So you wanna watch something…
Kantara: The stupendously successful Kannada film is finally available on streaming. Rishab Shetty is both the director and the star of this battle between indigenous people and the powerful forces intent on controlling their land and their lives. The hero Shiva fights both inner demons and the local forest officer—on this journey to connect with his heritage and the ruling deity of the forest. This is a story about mythology, faith and connection to the unknown.
Not one critic has a bad word about ‘Kantara’. Hindustan Times marvels at “the breathtakingly beautiful cinematography”—and its ability to take a familiar tale and transform it into something entirely unique. Indian Express calls it “a well-written, beautifully shot, and amazingly performed cinematic experience.” NDTV describes it as a “visually sumptuous, instantly immersive spectacle mounted with extraordinary vim and vigour.” FYI: One of the songs—’Varaha Roopam’—has been replaced after a Kerala band accused the music directors of stealing their work. We can’t wait to see this one! It’s now streaming on Amazon Prime Video.
Chhello Show: As India’s official entry to the Oscars this year, the expectations are high for this one. ‘Chhello Show’—which means ‘the last film show’—is the story of a young Gujarati boy who falls in love with cinema. This semi-autobiographical film—inspired from the life of director Pan Nalin—is reminiscent of the Italian classic ‘Cinema Paradiso’. This is a coming-of-age movie that is also a nostalgic tribute to old-fashioned filmmaking, experienced in the flickering light of a projector. And the loss of that magic—both of childhood and movies as they enter the world of big theatres and digitisation.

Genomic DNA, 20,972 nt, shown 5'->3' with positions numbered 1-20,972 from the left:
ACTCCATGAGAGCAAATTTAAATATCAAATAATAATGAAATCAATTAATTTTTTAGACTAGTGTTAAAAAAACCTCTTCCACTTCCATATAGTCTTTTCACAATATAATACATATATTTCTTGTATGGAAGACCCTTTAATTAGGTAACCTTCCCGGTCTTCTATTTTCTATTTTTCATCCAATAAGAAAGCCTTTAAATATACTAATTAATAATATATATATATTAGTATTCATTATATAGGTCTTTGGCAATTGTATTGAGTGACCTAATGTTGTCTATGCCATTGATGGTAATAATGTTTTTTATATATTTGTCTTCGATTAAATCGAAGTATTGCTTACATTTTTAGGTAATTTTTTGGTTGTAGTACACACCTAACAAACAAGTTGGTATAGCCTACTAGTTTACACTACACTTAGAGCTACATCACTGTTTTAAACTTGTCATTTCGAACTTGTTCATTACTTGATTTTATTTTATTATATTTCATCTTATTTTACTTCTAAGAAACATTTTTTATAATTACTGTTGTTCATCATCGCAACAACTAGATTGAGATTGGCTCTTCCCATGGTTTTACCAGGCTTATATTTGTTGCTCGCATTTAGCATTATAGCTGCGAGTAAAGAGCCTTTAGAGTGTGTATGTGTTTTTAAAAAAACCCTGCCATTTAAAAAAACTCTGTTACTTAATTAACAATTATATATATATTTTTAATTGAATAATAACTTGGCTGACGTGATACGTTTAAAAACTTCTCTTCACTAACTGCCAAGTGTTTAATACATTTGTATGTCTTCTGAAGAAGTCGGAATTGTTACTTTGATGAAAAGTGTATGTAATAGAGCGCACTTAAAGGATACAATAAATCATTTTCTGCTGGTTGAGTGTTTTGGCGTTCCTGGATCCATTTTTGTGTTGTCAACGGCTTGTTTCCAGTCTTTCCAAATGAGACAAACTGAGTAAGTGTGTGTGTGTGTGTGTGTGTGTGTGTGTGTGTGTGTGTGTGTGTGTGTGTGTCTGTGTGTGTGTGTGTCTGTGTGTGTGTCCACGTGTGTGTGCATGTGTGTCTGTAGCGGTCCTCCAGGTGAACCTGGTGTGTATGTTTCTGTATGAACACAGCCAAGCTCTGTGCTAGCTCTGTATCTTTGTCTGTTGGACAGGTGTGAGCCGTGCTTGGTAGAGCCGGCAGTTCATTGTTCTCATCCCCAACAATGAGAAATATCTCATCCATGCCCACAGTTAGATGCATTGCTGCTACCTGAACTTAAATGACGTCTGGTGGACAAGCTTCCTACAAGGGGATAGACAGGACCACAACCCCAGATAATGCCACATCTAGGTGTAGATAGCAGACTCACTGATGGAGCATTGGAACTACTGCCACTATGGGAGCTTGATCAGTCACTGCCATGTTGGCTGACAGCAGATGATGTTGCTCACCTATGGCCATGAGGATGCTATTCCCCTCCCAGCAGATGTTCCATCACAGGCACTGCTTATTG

The Hindu says the film “captures the evolution of the art form and the magic of dreams”—reflected in its beautifully crafted frames. NDTV gives this “visually arresting, emotionally engaging coming-of-age tale” four stars. But Indian Express is less impressed with its romanticism—calling it “the gaze through which some elements are turned exotic or too-pretty.” The Wire dismisses it entirely as “a classic ‘gateway’ film: an accessible arthouse piece marked by a compelling story, nostalgic sentimentality, and (literal) moviemaking magic.” To be frank, that doesn’t sound bad at all to us. The film streams on Netflix today.
Wednesday: What’s not to like about a highly anticipated spin-off of ‘The Addams Family’ directed by Tim Burton? Jenna Ortega plays a goth, death-loving teenager Wednesday in this horror-meets-murder mystery—wrapped up in a coming-of-age romance. She is shipped off to a boarding school, Nevermore Academy, attended by werewolves, monsters and gorgons. Apart from all things high school—teenage crushes, mean girls and teachers—Wednesday is soon embroiled in the mysterious killings in the area—possibly committed by a monster. And the series includes a star turn by Christina Ricci—the OG Addams Family girl. FYI: don’t expect the same ensemble cast as the films. This one is all about Wednesday.